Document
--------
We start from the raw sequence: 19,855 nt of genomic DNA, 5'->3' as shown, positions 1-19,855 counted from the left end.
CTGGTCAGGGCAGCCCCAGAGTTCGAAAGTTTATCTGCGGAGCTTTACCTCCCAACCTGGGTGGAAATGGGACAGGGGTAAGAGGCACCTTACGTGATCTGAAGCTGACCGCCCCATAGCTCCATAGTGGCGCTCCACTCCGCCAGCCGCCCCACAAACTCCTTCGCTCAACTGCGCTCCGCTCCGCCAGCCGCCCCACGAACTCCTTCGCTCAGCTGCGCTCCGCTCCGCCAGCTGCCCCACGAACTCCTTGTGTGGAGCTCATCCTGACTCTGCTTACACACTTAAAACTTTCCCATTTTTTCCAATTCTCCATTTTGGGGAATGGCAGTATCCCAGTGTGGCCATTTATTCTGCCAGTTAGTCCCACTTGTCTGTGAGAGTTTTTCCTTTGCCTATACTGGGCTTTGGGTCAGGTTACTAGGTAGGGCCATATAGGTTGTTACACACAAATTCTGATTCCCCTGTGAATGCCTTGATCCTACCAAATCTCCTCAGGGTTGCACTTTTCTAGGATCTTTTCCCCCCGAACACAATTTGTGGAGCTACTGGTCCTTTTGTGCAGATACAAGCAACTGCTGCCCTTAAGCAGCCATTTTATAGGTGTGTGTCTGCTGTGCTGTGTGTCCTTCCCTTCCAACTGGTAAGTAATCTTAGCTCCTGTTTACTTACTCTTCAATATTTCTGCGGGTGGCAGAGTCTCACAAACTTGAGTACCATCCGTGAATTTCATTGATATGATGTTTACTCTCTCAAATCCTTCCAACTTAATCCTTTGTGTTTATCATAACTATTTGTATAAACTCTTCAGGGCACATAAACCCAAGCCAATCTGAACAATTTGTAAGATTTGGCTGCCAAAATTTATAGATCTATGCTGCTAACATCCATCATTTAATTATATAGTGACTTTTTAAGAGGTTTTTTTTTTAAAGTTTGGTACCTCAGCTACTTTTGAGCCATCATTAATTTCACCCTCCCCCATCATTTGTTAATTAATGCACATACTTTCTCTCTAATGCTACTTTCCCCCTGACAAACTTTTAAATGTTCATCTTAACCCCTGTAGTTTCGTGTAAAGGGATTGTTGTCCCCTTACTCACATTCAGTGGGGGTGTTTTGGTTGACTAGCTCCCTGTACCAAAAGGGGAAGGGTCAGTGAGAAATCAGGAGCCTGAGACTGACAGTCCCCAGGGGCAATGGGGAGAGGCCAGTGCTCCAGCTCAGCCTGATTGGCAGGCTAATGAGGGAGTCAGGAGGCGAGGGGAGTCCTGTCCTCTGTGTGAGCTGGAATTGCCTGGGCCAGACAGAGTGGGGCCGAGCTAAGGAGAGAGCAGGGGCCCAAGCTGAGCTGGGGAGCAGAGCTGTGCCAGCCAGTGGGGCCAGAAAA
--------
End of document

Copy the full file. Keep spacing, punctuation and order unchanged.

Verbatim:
We start from the raw sequence: 19,855 nt of genomic DNA, 5'->3' as shown, positions 1-19,855 counted from the left end.
CTGGTCAGGGCAGCCCCAGAGTTCGAAAGTTTATCTGCGGAGCTTTACCTCCCAACCTGGGTGGAAATGGGACAGGGGTAAGAGGCACCTTACGTGATCTGAAGCTGACCGCCCCATAGCTCCATAGTGGCGCTCCACTCCGCCAGCCGCCCCACAAACTCCTTCGCTCAACTGCGCTCCGCTCCGCCAGCCGCCCCACGAACTCCTTCGCTCAGCTGCGCTCCGCTCCGCCAGCTGCCCCACGAACTCCTTGTGTGGAGCTCATCCTGACTCTGCTTACACACTTAAAACTTTCCCATTTTTTCCAATTCTCCATTTTGGGGAATGGCAGTATCCCAGTGTGGCCATTTATTCTGCCAGTTAGTCCCACTTGTCTGTGAGAGTTTTTCCTTTGCCTATACTGGGCTTTGGGTCAGGTTACTAGGTAGGGCCATATAGGTTGTTACACACAAATTCTGATTCCCCTGTGAATGCCTTGATCCTACCAAATCTCCTCAGGGTTGCACTTTTCTAGGATCTTTTCCCCCCGAACACAATTTGTGGAGCTACTGGTCCTTTTGTGCAGATACAAGCAACTGCTGCCCTTAAGCAGCCATTTTATAGGTGTGTGTCTGCTGTGCTGTGTGTCCTTCCCTTCCAACTGGTAAGTAATCTTAGCTCCTGTTTACTTACTCTTCAATATTTCTGCGGGTGGCAGAGTCTCACAAACTTGAGTACCATCCGTGAATTTCATTGATATGATGTTTACTCTCTCAAATCCTTCCAACTTAATCCTTTGTGTTTATCATAACTATTTGTATAAACTCTTCAGGGCACATAAACCCAAGCCAATCTGAACAATTTGTAAGATTTGGCTGCCAAAATTTATAGATCTATGCTGCTAACATCCATCATTTAATTATATAGTGACTTTTTAAGAGGTTTTTTTTTTAAAGTTTGGTACCTCAGCTACTTTTGAGCCATCATTAATTTCACCCTCCCCCATCATTTGTTAATTAATGCACATACTTTCTCTCTAATGCTACTTTCCCCCTGACAAACTTTTAAATGTTCATCTTAACCCCTGTAGTTTCGTGTAAAGGGATTGTTGTCCCCTTACTCACATTCAGTGGGGGTGTTTTGGTTGACTAGCTCCCTGTACCAAAAGGGGAAGGGTCAGTGAGAAATCAGGAGCCTGAGACTGACAGTCCCCAGGGGCAATGGGGAGAGGCCAGTGCTCCAGCTCAGCCTGATTGGCAGGCTAATGAGGGAGTCAGGAGGCGAGGGGAGTCCTGTCCTCTGTGTGAGCTGGAATTGCCTGGGCCAGACAGAGTGGGGCCGAGCTAAGGAGAGAGCAGGGGCCCAAGCTGAGCTGGGGAGCAGAGCTGTGCCAGCCAGTGGGGCCAGAAAA